WORTHINGTON — For the first time since Worthington and Crailsheim, Germany, began sending students across the Atlantic Ocean to experience life, language and culture in their sister city, the exchange program is being forced to take a one-year hiatus due to the ongoing COVID-19 pandemic.
Travel restrictions between the United States and Europe because of the pandemic, combined with a planned hybrid learning model in District 518 this fall, led the exchange committee in Crailsheim to make the decision to delay the program for one year. The plan is for Worthington’s Michael Bustamante to spend the 2021-22 school year in Crailsheim, while Luis Hemmings may travel to Worthington for a much abbreviated visit next summer.
“Luis decided not to go to Worthington for the exchange year because he would like to do the different kinds of sports … and there won’t be ‘real school’ and no sports. There will be a lot of homeschooling,” said Carola Schnabl, a member of the Crailsheim committee and 1985-86 exchange student to Worthington.
“We also think this makes an exchange year different," Schnabl said. "When you can go to school and (participate in) school sports, you get to know people and you can make many friends. This is not possible with homeschooling.”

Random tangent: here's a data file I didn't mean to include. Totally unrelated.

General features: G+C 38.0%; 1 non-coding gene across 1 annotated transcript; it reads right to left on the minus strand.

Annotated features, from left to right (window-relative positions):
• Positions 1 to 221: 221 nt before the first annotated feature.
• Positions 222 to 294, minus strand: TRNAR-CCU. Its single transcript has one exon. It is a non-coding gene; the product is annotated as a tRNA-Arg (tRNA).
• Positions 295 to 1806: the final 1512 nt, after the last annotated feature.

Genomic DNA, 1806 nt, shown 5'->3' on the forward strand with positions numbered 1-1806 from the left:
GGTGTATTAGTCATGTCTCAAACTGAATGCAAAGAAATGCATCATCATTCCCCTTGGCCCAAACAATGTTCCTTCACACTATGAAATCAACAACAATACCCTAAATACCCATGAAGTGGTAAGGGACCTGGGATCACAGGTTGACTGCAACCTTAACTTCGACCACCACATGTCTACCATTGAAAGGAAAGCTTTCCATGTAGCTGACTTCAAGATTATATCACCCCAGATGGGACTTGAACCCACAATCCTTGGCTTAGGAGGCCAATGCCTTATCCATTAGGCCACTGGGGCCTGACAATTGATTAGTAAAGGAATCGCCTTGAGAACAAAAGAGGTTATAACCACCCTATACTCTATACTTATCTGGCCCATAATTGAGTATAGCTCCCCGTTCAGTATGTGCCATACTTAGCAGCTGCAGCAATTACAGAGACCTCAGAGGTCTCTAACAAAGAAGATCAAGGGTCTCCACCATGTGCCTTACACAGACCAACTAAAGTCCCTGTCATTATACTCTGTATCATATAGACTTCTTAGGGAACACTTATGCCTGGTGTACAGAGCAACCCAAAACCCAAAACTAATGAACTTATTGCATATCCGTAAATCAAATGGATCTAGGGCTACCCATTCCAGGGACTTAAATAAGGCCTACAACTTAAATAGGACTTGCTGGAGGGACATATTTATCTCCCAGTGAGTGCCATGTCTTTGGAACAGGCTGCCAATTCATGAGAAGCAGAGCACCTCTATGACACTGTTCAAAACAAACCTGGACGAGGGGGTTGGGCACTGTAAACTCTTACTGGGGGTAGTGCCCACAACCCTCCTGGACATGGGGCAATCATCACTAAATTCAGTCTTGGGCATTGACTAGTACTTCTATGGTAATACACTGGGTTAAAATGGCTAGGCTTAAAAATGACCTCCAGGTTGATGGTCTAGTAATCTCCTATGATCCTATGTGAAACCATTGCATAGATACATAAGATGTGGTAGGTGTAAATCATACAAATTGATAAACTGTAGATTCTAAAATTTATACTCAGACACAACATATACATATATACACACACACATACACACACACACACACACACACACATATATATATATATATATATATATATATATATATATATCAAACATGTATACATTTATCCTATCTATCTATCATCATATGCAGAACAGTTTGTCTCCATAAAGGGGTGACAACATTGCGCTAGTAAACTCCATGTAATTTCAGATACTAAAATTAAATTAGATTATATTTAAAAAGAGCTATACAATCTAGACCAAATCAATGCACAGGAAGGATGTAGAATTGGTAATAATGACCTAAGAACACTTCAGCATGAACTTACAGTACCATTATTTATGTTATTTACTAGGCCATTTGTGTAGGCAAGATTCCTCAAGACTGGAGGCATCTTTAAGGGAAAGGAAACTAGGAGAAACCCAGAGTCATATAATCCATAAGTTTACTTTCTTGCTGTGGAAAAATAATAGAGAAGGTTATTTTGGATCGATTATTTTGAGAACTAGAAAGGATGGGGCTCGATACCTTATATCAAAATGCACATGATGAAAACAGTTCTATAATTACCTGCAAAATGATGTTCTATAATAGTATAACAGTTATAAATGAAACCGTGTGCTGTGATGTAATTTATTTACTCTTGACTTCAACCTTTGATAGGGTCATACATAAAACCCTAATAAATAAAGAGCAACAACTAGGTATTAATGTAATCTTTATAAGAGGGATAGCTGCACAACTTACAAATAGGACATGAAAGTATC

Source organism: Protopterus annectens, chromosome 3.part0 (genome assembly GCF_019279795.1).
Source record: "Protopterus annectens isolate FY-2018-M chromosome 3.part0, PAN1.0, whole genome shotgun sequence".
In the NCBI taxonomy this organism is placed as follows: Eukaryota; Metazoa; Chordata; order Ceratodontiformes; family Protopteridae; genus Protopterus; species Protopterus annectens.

Hemmings is unable to delay his exchange for a year because of his schooling and required exams.
“Luis feels very sorry that this exchange year is so different because of Corona,” Schnabl added. “Maybe Luis can come to Worthington next year for some weeks in the summer, when we find host families for him.”
Bustamante, meanwhile, will simply delay his one-year exchange to Crailsheim until the summer of 2021, spending his junior year in the sister city.
“I feel like, for me as the exchange student, I’ll have a better experience next year because hopefully there’s a vaccine for the virus,” Bustamante said. “If I can go to school and go around without having to worry about putting on a mask or social distancing, that will be better.”
Current exchange student Emelie Düll returned home to Crailsheim on July 11, and Mariah Hennings will leave Crailsheim on Thursday and return to Worthington on Friday.
“Both Emelie and Mariah were asked in March if they would like to go home earlier,” Schnabl said. “Both girls wanted to stay ... to finish the school year. That was just great, that this worked well with everything.”
Jason Johnson, president of the Worthington-Crailsheim International committee, said while it is disappointing to break with tradition, Bustamante will get to have his year as an exchange student.
“With the virus, everyone thinks it would be better to hold off a year,” Johnson said. Besides, no one knows when the travel restrictions will be lifted.
“The only place Americans can go right now is to Mexico," Johnson added.
This is the first time since 1956 that neither Crailsheim nor Worthington is able to send an exchange student.
“Obviously, everybody’s disappointed that it can’t take place this year,” Johnson said.
“Corona makes everything difficult this year,” Schnabl added.